E ratings: Championship 2014/15

Following on from my earlier post introducing the new “E ratings” I’ve been experimenting with, I thought it would be helpful to illustrate their use by reviewing each division from last season.

E ratings are my newest creation, combining the concept of an “expected goals” measure of shot quality with an Elo-style rating system, to track the attacking and defensive performances of clubs over time. While you can read about them at the link above, I’ve used last season’s data here to give a “real life” example of how they can be used.

Below is a graphic showing how the E ratings for each Championship club changed over the 2014/15 season, with the clubs in descending order of their net rating (effectively “expected goal difference per game”) at the end of the season:
CH sparklines 2014-15

The first column of “sparklines” shows how each team’s attack rating – i.e. expected goals scored per match – changed over the season and their final rating (ranked in brackets). The grey horizontal line is the long-term average of around 1.3 goals, so strong attacks will be comfortably above it.

The second column shows the defence rating – which has the same long-term average obviously – where now lower is better.

The third column just subtracts the defence rating from the attacking one to get a net “expected goal difference per game”. The average line here is set at zero.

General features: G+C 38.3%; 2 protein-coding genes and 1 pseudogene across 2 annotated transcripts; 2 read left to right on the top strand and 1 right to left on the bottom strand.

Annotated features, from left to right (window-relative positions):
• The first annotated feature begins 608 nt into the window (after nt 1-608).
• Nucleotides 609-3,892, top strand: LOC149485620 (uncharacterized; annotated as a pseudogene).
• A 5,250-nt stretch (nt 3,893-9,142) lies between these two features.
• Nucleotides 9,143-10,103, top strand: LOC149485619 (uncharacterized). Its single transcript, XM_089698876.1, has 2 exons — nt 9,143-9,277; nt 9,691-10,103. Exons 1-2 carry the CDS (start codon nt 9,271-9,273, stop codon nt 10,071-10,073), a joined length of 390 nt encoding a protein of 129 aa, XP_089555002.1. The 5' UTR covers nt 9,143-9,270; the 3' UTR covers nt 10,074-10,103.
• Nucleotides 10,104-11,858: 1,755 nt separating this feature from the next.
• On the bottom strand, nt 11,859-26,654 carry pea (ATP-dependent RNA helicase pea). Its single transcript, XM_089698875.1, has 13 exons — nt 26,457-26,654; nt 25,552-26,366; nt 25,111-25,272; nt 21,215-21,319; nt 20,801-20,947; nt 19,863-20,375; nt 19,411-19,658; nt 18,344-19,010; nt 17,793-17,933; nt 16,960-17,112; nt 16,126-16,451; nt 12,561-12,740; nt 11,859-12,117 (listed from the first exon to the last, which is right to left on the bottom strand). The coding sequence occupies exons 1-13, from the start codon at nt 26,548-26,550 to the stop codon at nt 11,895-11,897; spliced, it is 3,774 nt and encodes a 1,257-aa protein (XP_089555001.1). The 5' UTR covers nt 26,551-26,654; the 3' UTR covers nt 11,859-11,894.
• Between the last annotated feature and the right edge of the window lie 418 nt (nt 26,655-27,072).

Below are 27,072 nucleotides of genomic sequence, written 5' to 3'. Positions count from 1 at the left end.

As you’d probably expect, there’s a reasonable amount of similarity between the order of the teams here and their final league placing. Differences will be primarily driven by abnormal (for better or worse) shot conversion and/or save percentages, which aren’t currently accounted for in these ratings.

Some observations:

  • Both Bournemouth and Norwich appear to have deserved their promotions, comfortably out-creating their opponents by over half an expected goal per match.
  • Charlton and Leeds survived despite striking the ball from far less dangerous positions than their opponents, suggesting that both could struggle in 2015/16 without significant improvement.
  • It looks like Wigan‘s deteriorating attack was primarily to blame for their relegation: their defensive performances were consistently above average, but their attack rating dropped from one of the best to one of the worst over a single campaign.
  • Whatever Fulham changed after the first few months of the season blew a big hole in their defence, which was relatively average to begin with before starting to haemorrhage goals.

I’m aware that that graphic is a bit bust, so here are the final attack and defence ratings mapped against each other in good old scatter plot format:CH ER 2014-15We can’t see the trend here – only an end-of-season snapshot – but it does help us to see the overall spread:

  • The superiority of Bournemouth and Norwich is clearly visible, as are the worrying performances of Charlton and Leeds.
  • Despite Gary Rowett’s successful rescue of Birmingham, their expected goals ratings hardly budged, which is pretty interesting. Certainly at the back they continued to allow plenty of chances but were adept at soaking these up – the question is whether they can continue to do so.

Note: There’s been a slight change to the positioning of the axes, which are now centred on the median for each measure rather than the mean. This was suggested by Chris Anderson and does a far neater job of separating the teams into quadrants.